The trick isn't to escape. The needful thing is to capture the machinery, the tools, the wealth of our oppressors and turn it against them. There are so many of us, friends, comrades and strangers.

We are legion. We are the many.

And we can do it.

I'm willing to stake my life on that.

[If you have any doubt that our lords and masters understand the stakes, see the post directly below this one.]

(It's impossible to spell out how many people owe to this stupidly simple expression of a thought. But, most every one of you who have been generous enough to comment over the last year or so, and especially this week. Thank you.

The stupid simplicity is my own. The credit and inspiration, due to each and all of you.)


mp said...

this is mighty fine work.

"why shouldn't everyone have it easy?"

it's way better than "who is john fucking galt?"

Abonilox said...

Gives new meaning to term "Consumer Culture". We are not the ones consuming, we are being consumed.

Great stuff.

Jack Crow said...

Thank you.

Cüneyt said...

It's not stupid, Jack. It's the one truth we must all accept before we move on. Divided we fall. It's how the owners want us.

Keep up your brilliant thinking. You are doing Man's work.

Justin said...

I have some philosophical disagreements here, and maybe I'll get to them sometime, Jack.

As far as what I am saying about withdrawal, its a self-concious fantasy. Western civilization has systematically rooted out, extinguished, or assimilated every alternative to its rapacious, bottomless avarice and culture of natural death as a measure of material progress. To believe that we could construct an alternative beside it is ahistorical and a bit naive. Nonetheless, I choose to believe. My self-conscious hope is that just because things have always been does not mean they always will be.

However, we don't live in the world of philosophy and naive hope, we live in the real world. And yes, I am willing to stake my life on it too, all of us already are one way or the other anyway. More importantly than leaving some words of support, I am doing everything I can to prepare for living in and dealing with the real world, not just the philosophical one, and everything goes above and beyond leaving comments here or a few moments of daydreaming in the day.

Jack Crow said...


If every person who opts out is replaceable, and replaced, what does opting out accomplish?

Justin said...

If every CEO is removed only to be replaced by another, what does removing him accomplish?

Similarly, if every worker goes on strike and is replaced by a scab, what does going on strike accomplish?

As stated, I do not disagree with you. I would also say that in my own words above, I am damning my own position as naive and ahistorically optimistic.

To answer your question; what it accomplishes is to withdraw whatever support that person offers. Will it be replaced? Yeah, that is the point. The system does not have infinite resources. It just appears to have overwhelming resources. Withdrawing support is an attack on the system, just as reallocating those energies to attack.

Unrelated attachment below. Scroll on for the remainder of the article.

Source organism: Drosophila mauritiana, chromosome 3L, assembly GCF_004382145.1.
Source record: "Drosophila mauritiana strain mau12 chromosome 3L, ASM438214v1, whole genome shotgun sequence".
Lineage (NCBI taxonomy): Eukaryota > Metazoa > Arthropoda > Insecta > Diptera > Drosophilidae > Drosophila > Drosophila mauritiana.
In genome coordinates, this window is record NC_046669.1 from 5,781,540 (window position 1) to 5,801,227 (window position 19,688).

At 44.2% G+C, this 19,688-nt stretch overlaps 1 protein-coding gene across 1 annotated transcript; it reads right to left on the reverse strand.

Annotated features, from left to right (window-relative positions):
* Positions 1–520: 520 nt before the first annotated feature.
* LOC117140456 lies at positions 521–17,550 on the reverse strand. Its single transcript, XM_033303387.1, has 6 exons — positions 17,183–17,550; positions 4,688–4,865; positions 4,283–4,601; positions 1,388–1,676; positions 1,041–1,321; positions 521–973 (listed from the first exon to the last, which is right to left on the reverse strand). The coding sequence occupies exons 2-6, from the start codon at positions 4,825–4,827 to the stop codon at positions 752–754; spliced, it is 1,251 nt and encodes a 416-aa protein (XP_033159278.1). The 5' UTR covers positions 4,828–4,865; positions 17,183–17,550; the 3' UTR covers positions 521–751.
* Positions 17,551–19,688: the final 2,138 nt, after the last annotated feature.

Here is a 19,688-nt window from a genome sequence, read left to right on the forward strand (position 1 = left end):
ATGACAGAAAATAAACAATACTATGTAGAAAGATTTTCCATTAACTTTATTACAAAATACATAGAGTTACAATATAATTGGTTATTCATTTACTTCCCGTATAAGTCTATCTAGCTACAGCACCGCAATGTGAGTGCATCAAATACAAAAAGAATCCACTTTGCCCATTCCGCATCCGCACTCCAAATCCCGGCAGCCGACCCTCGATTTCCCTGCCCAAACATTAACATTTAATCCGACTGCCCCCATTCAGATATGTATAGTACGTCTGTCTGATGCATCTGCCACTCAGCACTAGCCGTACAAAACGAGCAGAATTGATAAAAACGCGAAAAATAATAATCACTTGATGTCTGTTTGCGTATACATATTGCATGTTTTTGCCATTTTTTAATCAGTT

Let me put it this way, if X represents the total man power of the system, then X-1 is exactly what you cost it by withdrawing.

I'll put it another way as I see it. Our system has evolved with a devilish feature; no one has total responsibility for its evils, so no one can stop it, and so no one tries. Another way of saying this is that our system is the sum of all our participation, a direct way to undermine this system is to cease participating. Just the same as a way to undermine it is to work for its end.

I would argue that to attack the system requires one to both withdraw your support, and reallocate your energies for its removal. I think this is why I don't understand your dismissal of what I mean. I suspect that you think I mean to spiritually withdraw or some other pacifist inspired nonsense about how all that is needed is to give love or peace a chance.

As for your post, consider that most people spend almost every waking hour contributing to this mess by going to work and functioning as contributing members to the society. Imagine that everyone ceased to do this, what would be left? At some point between remaining the same and total withdrawal, there is a critical mass that would undermine it enough to begin critically weakening it.

Justin said...

And to reiterate; my comments are meant in spirit of agreement. We are the many. we are already staking our lives on its continuation by continuing as functioning/contributing members of the system. Its time we stake our lives to its destruction. I don't think that means offering a good post Jack, I think it means real world action. I think the first part of engaging in real world action is to first stop contributing and depending upon the system, and then to spend those energies on attacking it.

Jack Crow said...


I keep questioning the tactic because I think it avoids the problem, not because I think you're making a case for it in bad faith.

If there are more workers than jobs available, and if jobs are still the property of owners, then what does withdrawal accomplish?

Are you aiming for a theoretical breaking point? If so, where is it?

Justin said...

Ah, I see.

I am aiming for a personal breaking point. A personal declaration of independance. Withdrawal is a first step, not the last.